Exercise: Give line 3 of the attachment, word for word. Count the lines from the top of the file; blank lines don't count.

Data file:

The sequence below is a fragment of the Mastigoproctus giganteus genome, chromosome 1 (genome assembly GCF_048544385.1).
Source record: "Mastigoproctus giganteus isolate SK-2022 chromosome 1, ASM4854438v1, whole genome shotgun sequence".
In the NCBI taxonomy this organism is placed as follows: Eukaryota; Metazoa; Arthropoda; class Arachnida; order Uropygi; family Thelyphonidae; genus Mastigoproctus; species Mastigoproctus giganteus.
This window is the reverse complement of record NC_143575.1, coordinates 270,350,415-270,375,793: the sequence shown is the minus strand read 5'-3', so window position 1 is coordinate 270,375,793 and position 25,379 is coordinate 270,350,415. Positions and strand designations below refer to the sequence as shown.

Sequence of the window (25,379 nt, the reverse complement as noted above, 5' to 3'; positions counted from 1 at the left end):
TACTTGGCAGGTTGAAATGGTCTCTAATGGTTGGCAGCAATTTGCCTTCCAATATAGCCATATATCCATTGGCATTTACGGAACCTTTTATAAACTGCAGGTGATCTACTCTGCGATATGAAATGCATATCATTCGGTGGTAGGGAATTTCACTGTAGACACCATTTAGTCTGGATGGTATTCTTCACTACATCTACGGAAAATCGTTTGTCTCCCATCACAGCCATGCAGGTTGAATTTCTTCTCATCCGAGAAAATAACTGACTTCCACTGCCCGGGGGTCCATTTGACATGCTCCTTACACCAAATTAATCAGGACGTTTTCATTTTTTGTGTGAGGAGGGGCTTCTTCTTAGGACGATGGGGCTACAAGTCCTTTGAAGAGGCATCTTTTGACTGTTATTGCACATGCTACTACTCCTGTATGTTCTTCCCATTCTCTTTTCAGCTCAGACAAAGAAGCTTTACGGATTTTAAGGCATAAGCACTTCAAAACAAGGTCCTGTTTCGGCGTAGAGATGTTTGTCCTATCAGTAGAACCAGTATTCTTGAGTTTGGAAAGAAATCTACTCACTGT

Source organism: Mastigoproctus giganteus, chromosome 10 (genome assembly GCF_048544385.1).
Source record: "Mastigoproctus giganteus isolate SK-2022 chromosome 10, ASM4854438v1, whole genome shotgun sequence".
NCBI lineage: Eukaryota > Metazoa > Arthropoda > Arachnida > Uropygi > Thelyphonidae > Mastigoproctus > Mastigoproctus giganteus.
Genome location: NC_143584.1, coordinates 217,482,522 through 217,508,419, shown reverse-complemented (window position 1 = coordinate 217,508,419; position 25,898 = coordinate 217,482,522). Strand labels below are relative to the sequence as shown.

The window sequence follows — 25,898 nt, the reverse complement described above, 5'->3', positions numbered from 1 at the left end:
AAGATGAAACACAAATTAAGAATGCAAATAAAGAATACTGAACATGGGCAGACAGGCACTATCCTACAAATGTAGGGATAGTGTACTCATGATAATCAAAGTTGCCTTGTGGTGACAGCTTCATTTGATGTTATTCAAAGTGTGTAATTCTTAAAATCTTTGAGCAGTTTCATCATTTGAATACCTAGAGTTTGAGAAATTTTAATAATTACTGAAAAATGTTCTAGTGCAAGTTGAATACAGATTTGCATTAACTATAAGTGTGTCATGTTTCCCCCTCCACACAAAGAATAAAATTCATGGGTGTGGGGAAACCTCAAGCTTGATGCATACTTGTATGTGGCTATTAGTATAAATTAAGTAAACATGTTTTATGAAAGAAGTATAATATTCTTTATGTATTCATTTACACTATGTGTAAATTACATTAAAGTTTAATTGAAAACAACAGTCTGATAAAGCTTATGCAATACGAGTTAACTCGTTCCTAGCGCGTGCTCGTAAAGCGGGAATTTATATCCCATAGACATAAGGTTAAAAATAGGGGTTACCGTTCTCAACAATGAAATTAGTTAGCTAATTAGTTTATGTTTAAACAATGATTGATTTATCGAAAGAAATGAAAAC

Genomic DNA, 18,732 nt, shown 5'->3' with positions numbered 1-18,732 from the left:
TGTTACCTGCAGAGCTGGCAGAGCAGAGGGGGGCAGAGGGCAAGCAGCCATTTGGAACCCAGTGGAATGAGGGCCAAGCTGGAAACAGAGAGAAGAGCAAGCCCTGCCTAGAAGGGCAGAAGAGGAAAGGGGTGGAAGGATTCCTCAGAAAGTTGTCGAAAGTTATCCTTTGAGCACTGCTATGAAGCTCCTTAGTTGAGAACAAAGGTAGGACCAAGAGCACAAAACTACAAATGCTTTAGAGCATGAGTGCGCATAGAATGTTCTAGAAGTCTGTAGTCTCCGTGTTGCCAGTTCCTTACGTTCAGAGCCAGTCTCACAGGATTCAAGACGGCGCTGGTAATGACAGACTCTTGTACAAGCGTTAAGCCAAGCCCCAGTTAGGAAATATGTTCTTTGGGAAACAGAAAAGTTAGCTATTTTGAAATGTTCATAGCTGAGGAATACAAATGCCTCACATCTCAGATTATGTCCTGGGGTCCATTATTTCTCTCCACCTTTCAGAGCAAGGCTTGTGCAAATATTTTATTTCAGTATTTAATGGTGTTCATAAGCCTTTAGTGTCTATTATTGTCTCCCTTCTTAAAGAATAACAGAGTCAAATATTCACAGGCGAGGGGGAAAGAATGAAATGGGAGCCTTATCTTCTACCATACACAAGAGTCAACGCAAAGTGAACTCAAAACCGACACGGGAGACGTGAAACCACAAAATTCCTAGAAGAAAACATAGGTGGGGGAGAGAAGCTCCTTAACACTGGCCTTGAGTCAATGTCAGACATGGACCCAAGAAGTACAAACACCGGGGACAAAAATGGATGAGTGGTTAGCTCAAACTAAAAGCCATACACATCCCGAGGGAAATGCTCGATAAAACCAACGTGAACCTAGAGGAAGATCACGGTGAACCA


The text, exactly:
In the NCBI taxonomy this organism is placed as follows: Eukaryota; Metazoa; Arthropoda; class Arachnida; order Uropygi; family Thelyphonidae; genus Mastigoproctus; species Mastigoproctus giganteus.